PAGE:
General Michael Maples, head of US Defence Intelligence Agency, has warned that violence in Afghanistan is likely to rise, with the insurgents expanding their operations and abilities, in spite of suffering huge causalities in the recent past. General Maples told the congress that the insurgents in Afghanistan have strengthened their influence and capabilities with their core base of Pashtun communities. A report released by NATO earlier this week, said that anti-government fighters were launching on average 600 attacks a month in Afghanistan, more than four times the number attacks seen in 2005. The frequency of attacks fell in the past month, but the UN Security Council delegation in Afghanistan has called for more international support to strengthen the security in this war torn country.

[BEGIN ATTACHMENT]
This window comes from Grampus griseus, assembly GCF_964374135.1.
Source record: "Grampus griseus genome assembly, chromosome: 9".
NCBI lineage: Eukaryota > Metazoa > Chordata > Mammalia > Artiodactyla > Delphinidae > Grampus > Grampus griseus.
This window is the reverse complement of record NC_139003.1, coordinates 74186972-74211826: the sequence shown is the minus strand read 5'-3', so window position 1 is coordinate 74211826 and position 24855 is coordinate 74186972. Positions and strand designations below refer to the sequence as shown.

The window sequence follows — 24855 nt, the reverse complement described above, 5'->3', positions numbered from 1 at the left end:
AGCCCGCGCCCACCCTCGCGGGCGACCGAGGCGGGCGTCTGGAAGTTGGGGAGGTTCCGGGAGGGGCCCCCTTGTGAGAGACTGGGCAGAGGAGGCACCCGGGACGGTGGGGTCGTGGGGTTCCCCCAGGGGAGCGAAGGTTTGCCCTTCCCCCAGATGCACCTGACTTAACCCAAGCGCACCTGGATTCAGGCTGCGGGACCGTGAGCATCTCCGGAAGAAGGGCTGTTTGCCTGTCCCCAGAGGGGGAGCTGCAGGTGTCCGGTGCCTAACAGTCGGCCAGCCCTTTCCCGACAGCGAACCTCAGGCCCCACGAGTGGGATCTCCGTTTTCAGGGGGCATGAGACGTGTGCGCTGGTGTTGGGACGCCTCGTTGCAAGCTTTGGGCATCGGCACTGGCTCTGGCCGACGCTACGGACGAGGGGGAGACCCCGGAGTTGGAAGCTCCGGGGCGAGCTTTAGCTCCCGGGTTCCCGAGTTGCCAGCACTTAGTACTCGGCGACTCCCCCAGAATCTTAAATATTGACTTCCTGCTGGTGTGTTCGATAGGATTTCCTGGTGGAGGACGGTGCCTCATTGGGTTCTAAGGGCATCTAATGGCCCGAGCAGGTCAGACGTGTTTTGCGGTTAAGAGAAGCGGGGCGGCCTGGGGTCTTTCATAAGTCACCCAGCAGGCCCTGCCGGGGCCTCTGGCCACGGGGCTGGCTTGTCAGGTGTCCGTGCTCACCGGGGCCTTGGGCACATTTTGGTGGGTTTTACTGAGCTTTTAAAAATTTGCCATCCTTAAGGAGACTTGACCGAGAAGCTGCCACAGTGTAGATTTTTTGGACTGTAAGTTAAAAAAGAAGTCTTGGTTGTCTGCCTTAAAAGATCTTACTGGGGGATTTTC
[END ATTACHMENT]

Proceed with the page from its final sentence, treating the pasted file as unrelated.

General Maples defended the government of President Hamid Karzai in Afghanistan, saying that President Karzai understands the situation in Afghanistan and recognizes his government’s responsibility. According to Human Rights Watch, more than 3,000 people have been killed in violence in Afghanistan this year, a four-fold rise in the number of people killed, when compared to last year. Most of these victims were innocent civilians, who were caught in the cross-fire in the war between the insurgents and the coalition troops. General Maples predicts that the insurgents are likely to sustain their use of more visible, aggressive and lethal tactics, in 2007.

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